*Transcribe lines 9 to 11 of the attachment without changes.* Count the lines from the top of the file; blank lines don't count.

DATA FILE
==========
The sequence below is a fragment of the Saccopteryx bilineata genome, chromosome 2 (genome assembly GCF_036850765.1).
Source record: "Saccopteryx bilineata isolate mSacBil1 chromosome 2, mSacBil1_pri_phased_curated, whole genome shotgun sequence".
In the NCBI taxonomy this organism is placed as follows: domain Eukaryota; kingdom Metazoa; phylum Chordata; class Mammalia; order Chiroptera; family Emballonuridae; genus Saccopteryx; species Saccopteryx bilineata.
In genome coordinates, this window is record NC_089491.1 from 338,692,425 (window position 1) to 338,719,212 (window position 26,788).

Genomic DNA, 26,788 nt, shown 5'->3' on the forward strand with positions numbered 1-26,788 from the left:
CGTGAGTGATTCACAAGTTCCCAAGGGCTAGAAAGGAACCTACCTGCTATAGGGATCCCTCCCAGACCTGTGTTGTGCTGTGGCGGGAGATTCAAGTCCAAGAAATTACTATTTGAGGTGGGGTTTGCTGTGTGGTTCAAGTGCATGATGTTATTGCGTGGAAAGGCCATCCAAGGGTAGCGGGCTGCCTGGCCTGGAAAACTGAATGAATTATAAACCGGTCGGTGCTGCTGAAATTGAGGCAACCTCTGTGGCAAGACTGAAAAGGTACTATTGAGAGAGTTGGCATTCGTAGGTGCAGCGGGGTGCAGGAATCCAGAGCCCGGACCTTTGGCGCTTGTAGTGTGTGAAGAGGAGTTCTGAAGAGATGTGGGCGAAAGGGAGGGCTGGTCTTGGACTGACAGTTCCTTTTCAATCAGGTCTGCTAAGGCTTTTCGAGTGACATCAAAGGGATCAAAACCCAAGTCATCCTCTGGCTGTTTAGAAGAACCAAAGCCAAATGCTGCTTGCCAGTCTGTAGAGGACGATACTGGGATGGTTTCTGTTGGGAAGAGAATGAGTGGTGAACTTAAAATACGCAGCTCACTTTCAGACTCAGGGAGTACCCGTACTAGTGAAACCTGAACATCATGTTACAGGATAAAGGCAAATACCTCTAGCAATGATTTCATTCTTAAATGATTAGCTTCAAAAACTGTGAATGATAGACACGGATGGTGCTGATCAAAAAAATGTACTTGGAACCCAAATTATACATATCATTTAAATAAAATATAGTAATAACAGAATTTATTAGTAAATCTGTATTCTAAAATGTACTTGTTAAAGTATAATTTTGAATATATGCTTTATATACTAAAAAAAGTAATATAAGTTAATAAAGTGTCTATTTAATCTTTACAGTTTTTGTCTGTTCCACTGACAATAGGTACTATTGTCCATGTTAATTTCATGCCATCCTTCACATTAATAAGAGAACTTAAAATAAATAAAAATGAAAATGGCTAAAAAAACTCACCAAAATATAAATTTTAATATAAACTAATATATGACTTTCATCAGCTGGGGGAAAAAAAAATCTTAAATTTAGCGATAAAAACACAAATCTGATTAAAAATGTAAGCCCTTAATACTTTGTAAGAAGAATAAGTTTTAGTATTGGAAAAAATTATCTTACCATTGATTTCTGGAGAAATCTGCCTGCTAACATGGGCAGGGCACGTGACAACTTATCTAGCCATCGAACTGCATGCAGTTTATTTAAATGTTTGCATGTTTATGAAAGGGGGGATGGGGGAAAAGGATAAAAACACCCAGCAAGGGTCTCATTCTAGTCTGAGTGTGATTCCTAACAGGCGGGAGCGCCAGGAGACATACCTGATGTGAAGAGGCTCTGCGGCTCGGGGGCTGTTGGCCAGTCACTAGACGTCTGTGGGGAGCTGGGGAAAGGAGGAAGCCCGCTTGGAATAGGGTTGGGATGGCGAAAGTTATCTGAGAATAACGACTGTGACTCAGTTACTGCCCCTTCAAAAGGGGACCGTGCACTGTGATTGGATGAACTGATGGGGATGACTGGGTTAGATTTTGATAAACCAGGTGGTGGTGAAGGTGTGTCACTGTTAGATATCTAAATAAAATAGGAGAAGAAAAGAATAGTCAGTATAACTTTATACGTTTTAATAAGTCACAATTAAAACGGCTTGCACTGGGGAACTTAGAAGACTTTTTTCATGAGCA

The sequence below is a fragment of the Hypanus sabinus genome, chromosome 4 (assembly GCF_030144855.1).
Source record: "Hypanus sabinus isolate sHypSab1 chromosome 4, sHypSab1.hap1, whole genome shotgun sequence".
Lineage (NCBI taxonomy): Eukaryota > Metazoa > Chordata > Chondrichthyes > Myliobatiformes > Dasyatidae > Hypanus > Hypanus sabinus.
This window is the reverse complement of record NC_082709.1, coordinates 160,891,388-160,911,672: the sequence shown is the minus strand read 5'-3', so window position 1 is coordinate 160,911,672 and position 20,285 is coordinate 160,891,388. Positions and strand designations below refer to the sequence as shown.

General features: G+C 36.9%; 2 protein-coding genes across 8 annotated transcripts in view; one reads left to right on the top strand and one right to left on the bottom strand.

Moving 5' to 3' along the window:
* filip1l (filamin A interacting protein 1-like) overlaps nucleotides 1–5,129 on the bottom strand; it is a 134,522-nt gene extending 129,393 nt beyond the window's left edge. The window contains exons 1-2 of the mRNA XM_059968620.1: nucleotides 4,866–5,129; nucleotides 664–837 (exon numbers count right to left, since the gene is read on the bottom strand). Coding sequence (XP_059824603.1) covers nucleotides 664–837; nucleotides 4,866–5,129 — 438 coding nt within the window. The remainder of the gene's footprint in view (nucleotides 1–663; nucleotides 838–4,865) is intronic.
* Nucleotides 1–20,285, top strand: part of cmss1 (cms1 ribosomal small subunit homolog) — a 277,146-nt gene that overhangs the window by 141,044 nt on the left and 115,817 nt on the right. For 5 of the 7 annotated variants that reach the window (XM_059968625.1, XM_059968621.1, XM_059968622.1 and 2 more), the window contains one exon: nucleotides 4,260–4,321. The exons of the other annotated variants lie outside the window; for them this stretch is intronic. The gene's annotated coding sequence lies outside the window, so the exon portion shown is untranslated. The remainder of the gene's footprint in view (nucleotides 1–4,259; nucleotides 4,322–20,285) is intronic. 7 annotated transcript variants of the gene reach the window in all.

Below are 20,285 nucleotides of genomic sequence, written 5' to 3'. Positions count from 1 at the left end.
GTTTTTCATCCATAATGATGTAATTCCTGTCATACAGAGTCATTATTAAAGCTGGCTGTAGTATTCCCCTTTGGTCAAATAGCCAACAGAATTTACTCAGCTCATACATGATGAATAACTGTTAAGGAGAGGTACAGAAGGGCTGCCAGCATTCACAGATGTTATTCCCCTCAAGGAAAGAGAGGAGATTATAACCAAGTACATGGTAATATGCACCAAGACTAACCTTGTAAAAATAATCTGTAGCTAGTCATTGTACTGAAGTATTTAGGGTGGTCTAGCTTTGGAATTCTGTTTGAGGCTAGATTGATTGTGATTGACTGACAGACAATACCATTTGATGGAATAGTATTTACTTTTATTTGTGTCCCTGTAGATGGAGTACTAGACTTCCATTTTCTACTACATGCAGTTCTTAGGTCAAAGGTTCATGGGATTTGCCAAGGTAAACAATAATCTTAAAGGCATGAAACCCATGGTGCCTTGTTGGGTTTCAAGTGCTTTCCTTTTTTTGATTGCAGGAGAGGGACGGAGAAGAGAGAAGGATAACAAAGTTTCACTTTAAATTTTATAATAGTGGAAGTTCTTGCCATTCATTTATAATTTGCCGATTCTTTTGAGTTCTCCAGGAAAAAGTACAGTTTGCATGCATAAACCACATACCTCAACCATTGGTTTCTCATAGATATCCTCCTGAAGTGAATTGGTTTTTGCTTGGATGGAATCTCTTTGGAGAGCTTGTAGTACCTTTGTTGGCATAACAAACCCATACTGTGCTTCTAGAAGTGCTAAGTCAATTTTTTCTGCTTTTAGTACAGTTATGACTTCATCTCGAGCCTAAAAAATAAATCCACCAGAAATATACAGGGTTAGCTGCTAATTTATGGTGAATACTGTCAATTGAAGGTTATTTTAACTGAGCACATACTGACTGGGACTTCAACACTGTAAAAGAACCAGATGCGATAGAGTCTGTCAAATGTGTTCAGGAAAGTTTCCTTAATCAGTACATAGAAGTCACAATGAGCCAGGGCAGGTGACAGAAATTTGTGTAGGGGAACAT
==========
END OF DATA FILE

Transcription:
Lineage (NCBI taxonomy): Eukaryota > Metazoa > Chordata > Chondrichthyes > Myliobatiformes > Dasyatidae > Hypanus > Hypanus sabinus.
This window is the reverse complement of record NC_082709.1, coordinates 160,891,388-160,911,672: the sequence shown is the minus strand read 5'-3', so window position 1 is coordinate 160,911,672 and position 20,285 is coordinate 160,891,388. Positions and strand designations below refer to the sequence as shown.

General features: G+C 36.9%; 2 protein-coding genes across 8 annotated transcripts in view; one reads left to right on the top strand and one right to left on the bottom strand.